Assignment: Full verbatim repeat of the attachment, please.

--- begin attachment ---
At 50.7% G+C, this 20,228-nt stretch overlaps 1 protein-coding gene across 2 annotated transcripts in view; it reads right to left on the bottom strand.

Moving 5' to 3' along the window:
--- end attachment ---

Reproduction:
At 50.7% G+C, this 20,228-nt stretch overlaps 1 protein-coding gene across 2 annotated transcripts in view; it reads right to left on the bottom strand.

Moving 5' to 3' along the window: